NortH2: Europe’s Largest Green Hydrogen Facility
- Mar 03, 2020
The quest for clean energy production continues in Europe, where the largest green hydrogen production mega-facility has been announced. A new consortium comprising Gasunie, Groningen Seaports and Shell Nederland has launched the NortH2 green hydrogen project—a facility that is to produce green hydrogen using wind energy.
Hydrogen is typically produced from natural gas and coal, as such, its production is an abundant source of carbon dioxide emissions. More recently, hydrogen is produced by wind and solar power via electrolysis, which is splitting water molecules into hydrogen and oxygen atoms, without the damaging emissions. In other words, it is contributing to the decarbonization of the industry. Moreover, hydrogen is an important energy carrier as it can not only serve as a buffer to the fluctuations specific to solar and wind power, but it is also relatively uncomplicated and safe to produce and can be stored easily, unlike electricity.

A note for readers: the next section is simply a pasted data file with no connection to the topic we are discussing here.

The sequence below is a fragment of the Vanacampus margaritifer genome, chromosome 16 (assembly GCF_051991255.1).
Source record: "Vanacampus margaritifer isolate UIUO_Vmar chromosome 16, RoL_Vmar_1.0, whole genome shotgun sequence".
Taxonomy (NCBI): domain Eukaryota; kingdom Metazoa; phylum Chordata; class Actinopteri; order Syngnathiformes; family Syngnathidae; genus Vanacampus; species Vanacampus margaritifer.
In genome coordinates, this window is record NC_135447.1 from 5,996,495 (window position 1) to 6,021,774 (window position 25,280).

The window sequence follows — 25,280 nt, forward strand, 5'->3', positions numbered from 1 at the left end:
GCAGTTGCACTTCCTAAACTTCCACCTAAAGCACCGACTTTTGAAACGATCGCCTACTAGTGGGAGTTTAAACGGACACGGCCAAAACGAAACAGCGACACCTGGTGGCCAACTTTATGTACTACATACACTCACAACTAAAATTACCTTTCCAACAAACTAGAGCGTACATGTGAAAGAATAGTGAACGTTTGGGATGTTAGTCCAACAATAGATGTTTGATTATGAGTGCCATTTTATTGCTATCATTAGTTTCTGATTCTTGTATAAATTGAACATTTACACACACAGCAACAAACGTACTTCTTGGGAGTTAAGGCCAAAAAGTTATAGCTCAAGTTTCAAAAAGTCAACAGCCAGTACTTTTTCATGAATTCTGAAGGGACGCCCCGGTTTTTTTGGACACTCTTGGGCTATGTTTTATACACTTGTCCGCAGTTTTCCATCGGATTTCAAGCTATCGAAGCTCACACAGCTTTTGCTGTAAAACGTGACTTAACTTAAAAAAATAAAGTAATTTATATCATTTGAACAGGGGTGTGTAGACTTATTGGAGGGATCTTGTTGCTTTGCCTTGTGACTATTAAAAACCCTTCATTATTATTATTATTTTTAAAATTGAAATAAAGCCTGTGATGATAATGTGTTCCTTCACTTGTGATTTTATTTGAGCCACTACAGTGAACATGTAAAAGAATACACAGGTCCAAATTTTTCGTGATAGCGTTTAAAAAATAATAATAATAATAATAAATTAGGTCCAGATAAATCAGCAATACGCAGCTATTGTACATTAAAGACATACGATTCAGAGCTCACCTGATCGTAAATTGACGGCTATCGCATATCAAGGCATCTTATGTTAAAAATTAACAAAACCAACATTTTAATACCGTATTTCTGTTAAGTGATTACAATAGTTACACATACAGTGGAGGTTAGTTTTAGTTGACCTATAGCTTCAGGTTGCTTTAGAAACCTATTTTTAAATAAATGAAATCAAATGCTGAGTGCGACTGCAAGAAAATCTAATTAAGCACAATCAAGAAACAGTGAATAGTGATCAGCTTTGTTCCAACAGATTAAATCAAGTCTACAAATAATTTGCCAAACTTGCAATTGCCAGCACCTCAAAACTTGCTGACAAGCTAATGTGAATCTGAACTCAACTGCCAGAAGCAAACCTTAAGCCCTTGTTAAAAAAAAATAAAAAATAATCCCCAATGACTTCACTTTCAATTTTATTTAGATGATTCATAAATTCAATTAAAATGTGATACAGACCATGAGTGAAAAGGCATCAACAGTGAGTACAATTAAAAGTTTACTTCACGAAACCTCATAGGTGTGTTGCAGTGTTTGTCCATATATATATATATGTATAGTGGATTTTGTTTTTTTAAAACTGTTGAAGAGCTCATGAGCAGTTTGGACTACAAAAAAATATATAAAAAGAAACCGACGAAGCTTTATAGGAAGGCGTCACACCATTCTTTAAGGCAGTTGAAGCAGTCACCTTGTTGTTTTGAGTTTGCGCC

In the first phase, the NortH2 project translates to the construction of large wind farms that can gradually grow to a capacity of roughly 10 gigawatts. The plan also includes a large electrolyzer facility in Eemshaven, where the wind energy is converted into green hydrogen. The newly formed consortium also considers placing the electrolyzers offshore. Ultimately, the plan includes a smart transport network in the Netherlands and northwest Europe, which will deliver the 800,000 metric tons of green hydrogen. The project is estimated to save seven metric megatons of carbon dioxide emissions per year in 2040. Gasunie’s natural gas infrastructure will be used for the storage and transport of hydrogen.
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Work on the project will begin this year with a feasibility study, which if proves successful, should enable the consortium to produce hydrogen by 2027. Other factors that can help or hinder the project are related to permits from governments, the assignment of new wind farm locations in the North Sea, the available locations for hydrogen facilities and the final investment decisions of the parties involved. Its substantial scale most likely will require European and national subsidies for the decarbonization of energy.
The northern region of the Netherlands is ideally positioned to become the country’s and northwestern Europe’s center of green hydrogen. The North Sea has great potential for offshore wind energy production and of hydrogen onshore.